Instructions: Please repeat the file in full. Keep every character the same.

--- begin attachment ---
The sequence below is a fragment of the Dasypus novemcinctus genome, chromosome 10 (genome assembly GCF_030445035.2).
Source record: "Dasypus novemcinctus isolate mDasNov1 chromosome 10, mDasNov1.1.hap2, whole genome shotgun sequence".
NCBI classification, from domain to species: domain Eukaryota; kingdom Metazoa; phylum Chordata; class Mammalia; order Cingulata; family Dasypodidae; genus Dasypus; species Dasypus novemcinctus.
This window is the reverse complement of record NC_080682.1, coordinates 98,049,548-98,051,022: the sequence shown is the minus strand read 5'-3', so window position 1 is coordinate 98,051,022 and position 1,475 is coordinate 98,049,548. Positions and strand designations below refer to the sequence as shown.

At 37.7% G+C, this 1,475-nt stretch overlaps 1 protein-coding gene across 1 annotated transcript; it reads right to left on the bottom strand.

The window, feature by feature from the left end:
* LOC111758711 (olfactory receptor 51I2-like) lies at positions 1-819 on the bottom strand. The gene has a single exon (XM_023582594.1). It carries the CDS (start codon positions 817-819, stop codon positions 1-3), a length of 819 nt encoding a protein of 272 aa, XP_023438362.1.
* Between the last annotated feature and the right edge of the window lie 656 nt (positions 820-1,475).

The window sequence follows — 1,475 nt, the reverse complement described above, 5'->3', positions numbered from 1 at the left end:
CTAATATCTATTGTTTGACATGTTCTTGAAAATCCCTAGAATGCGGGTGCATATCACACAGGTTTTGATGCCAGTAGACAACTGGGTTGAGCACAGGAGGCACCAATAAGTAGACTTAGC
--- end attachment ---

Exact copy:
The sequence below is a fragment of the Dasypus novemcinctus genome, chromosome 10 (genome assembly GCF_030445035.2).
Source record: "Dasypus novemcinctus isolate mDasNov1 chromosome 10, mDasNov1.1.hap2, whole genome shotgun sequence".
NCBI classification, from domain to species: domain Eukaryota; kingdom Metazoa; phylum Chordata; class Mammalia; order Cingulata; family Dasypodidae; genus Dasypus; species Dasypus novemcinctus.
This window is the reverse complement of record NC_080682.1, coordinates 98,049,548-98,051,022: the sequence shown is the minus strand read 5'-3', so window position 1 is coordinate 98,051,022 and position 1,475 is coordinate 98,049,548. Positions and strand designations below refer to the sequence as shown.

At 37.7% G+C, this 1,475-nt stretch overlaps 1 protein-coding gene across 1 annotated transcript; it reads right to left on the bottom strand.

The window, feature by feature from the left end:
* LOC111758711 (olfactory receptor 51I2-like) lies at positions 1-819 on the bottom strand. The gene has a single exon (XM_023582594.1). It carries the CDS (start codon positions 817-819, stop codon positions 1-3), a length of 819 nt encoding a protein of 272 aa, XP_023438362.1.
* Between the last annotated feature and the right edge of the window lie 656 nt (positions 820-1,475).

The window sequence follows — 1,475 nt, the reverse complement described above, 5'->3', positions numbered from 1 at the left end:
CTAATATCTATTGTTTGACATGTTCTTGAAAATCCCTAGAATGCGGGTGCATATCACACAGGTTTTGATGCCAGTAGACAACTGGGTTGAGCACAGGAGGCACCAATAAGTAGACTTAGC